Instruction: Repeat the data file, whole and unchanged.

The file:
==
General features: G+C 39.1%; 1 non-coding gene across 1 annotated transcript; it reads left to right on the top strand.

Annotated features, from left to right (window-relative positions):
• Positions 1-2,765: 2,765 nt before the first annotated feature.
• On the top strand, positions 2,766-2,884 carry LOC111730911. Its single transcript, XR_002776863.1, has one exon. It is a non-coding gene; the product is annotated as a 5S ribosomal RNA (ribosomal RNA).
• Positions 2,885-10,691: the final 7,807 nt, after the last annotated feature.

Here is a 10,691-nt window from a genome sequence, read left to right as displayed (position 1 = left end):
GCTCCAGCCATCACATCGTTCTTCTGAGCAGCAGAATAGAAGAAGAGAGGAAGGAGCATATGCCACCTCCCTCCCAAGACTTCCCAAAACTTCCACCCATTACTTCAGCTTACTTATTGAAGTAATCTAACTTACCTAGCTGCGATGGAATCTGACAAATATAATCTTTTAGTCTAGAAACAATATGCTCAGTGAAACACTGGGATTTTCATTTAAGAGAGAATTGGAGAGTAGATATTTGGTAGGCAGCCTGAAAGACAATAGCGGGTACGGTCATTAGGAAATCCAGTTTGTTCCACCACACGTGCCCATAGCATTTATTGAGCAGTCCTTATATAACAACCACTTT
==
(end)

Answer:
General features: G+C 39.1%; 1 non-coding gene across 1 annotated transcript; it reads left to right on the top strand.

Annotated features, from left to right (window-relative positions):
• Positions 1-2,765: 2,765 nt before the first annotated feature.
• On the top strand, positions 2,766-2,884 carry LOC111730911. Its single transcript, XR_002776863.1, has one exon. It is a non-coding gene; the product is annotated as a 5S ribosomal RNA (ribosomal RNA).
• Positions 2,885-10,691: the final 7,807 nt, after the last annotated feature.

Here is a 10,691-nt window from a genome sequence, read left to right as displayed (position 1 = left end):
GCTCCAGCCATCACATCGTTCTTCTGAGCAGCAGAATAGAAGAAGAGAGGAAGGAGCATATGCCACCTCCCTCCCAAGACTTCCCAAAACTTCCACCCATTACTTCAGCTTACTTATTGAAGTAATCTAACTTACCTAGCTGCGATGGAATCTGACAAATATAATCTTTTAGTCTAGAAACAATATGCTCAGTGAAACACTGGGATTTTCATTTAAGAGAGAATTGGAGAGTAGATATTTGGTAGGCAGCCTGAAAGACAATAGCGGGTACGGTCATTAGGAAATCCAGTTTGTTCCACCACACGTGCCCATAGCATTTATTGAGCAGTCCTTATATAACAACCACTTT